Review originally posted at RabidReads.com.
This is the second book in The Order series by A.C. Donaubauer. I really enjoyed the first book and was excited to get the second. This series has really long stories, but I really enjoy them, so it doesn’t bother me that they are 900 to 1,000 pages long. That being said, it took me a long time actually start this book. That’s because I’ve been in a bit of a slump, so I knew that trying to tackle such a long story would be difficult in that frame of mind. When I went on vacation earlier this month, I thought that was the perfect time to get started. I had several days to do nothing but read, and this was the first book I picked up.
This story picks up right where The Order left off. Eryn is working on her healing practice. She is trying to get some of the other magicians to learn the craft. She is still inept at politics (she reminds me a lot of myself in this respect). She just wants to do her job and talk straight. She says what’s on her mind and doesn’t tend to think about all the ways others could try to play it. There are people who are desperately trying to help teach her the world of politics, but it is something that she isn’t a fan of (I really don’t blame her at all).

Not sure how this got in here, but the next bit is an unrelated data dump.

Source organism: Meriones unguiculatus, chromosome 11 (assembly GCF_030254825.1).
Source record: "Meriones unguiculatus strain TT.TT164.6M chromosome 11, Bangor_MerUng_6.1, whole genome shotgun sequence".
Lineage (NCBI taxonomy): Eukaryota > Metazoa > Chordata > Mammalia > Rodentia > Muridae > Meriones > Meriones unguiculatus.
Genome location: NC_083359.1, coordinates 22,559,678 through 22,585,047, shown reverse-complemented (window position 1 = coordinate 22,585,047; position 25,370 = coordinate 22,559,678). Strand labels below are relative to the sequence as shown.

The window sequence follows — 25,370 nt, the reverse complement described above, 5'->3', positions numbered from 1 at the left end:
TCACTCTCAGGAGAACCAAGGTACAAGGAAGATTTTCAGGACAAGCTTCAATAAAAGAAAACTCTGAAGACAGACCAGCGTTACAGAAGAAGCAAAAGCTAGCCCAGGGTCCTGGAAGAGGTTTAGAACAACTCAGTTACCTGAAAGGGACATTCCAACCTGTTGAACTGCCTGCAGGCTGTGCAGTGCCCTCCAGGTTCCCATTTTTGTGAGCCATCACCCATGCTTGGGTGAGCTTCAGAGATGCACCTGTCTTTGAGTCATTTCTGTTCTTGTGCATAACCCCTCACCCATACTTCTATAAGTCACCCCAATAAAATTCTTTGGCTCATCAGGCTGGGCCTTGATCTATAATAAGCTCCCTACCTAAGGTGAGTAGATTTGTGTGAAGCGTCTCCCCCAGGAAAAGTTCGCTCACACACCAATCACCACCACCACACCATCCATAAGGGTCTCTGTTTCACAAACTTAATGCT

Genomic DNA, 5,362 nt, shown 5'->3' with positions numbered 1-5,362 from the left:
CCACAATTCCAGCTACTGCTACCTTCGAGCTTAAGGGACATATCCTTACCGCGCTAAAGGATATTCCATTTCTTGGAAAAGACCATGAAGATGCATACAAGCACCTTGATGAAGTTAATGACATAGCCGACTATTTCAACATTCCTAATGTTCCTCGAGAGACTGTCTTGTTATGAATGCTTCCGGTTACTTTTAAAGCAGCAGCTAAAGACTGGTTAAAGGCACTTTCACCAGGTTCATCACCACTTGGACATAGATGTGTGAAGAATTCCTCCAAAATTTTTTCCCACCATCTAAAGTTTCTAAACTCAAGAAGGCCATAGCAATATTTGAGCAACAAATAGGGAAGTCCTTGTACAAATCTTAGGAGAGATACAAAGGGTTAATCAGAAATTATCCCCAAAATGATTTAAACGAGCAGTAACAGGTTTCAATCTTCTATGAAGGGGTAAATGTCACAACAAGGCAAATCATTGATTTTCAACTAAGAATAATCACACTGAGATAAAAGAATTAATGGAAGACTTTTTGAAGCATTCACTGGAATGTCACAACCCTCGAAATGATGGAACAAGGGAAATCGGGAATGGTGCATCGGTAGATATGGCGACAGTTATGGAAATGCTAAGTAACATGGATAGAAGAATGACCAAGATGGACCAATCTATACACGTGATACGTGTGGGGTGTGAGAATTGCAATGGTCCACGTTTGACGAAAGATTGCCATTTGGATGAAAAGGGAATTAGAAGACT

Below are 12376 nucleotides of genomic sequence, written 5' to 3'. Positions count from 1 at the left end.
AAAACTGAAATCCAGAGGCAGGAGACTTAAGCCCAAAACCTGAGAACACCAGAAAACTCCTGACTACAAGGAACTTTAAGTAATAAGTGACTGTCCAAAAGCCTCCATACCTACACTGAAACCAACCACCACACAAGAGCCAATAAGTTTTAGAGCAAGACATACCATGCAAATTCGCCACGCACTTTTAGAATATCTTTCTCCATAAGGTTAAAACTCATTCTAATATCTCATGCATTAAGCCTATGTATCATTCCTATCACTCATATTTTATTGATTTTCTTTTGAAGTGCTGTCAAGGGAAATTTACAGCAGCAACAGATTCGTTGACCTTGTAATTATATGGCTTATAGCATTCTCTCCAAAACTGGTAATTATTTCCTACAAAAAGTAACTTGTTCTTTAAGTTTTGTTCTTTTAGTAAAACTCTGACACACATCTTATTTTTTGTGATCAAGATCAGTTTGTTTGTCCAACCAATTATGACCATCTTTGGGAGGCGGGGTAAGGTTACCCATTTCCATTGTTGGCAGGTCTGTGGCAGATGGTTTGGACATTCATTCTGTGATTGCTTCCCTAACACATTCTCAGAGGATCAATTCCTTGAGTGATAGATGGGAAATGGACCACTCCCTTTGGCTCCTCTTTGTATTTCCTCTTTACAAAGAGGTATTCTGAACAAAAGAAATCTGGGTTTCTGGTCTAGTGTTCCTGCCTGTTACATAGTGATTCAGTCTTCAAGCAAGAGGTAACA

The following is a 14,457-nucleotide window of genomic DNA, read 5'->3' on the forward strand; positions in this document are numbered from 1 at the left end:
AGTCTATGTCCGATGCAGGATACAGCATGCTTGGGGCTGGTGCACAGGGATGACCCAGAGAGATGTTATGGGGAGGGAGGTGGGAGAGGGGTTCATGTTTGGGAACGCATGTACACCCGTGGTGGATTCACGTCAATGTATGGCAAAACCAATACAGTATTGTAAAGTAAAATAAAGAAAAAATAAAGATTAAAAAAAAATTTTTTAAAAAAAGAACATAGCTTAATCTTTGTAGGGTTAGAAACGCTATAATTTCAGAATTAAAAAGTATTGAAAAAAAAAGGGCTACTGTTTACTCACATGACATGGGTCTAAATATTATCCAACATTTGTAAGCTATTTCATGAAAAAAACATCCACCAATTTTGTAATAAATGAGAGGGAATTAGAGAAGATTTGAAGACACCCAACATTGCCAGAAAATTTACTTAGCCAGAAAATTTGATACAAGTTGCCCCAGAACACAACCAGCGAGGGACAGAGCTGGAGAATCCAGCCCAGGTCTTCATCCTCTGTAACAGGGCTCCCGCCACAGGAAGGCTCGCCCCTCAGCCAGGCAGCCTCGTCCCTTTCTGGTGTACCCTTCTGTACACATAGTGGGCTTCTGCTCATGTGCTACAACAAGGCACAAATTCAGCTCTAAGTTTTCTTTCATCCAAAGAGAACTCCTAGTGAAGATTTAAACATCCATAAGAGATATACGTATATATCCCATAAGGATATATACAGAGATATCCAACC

She does leave the castle walls with some of the herb gatherers to show them how to find and properly preserve the herbs that she needs. Here, she brings along a few familiar faces. Plia, the servant girl, and Vern, Eryn’s first friend in the kingdom and son of her trainer, Orrin, both go along with her on this excursion. She gets young Vern permission to go because he’s going to draw all the plants to be put in a book for later training and the plants need to be documented. Plia goes as a servant and finds that she’s really good with the herbs and has a lot to learn. We also get to meet several of the guards that go with her for her and the team’s protection. She is still able to get herself into trouble.
While on the trip, she comes across a wild cat. During a large storm, a tree falls on the cat’s mom, leaving behind a cub. She couldn’t bare letting one of the guards kill the cub, so she decides that she will keep it as a pet (no recommended at all in real life, by the way). She does worry what her husband, and second-in-command wizard, will think of this new addition. She is quite surprised when she comes back and learns that he already knew about the addition. She figured out two of the spies on her own and who they reported to, but while she knew the other two guards she knew were spies, she didn’t know which person they were giving their information to.
After they get back, the king calls Eryn into his presence. He has taken upon himself to help teach her the fine art of politics. He also manipulates her into a diplomatic trip back to her original homeland. She doesn’t want to go, because she wants to work on her new health care center, but king convinces her that she could learn a lot from the healers in her old world, not to mention books. The girl loves books (another thing we have in common LOL). So her and Enric make the trip.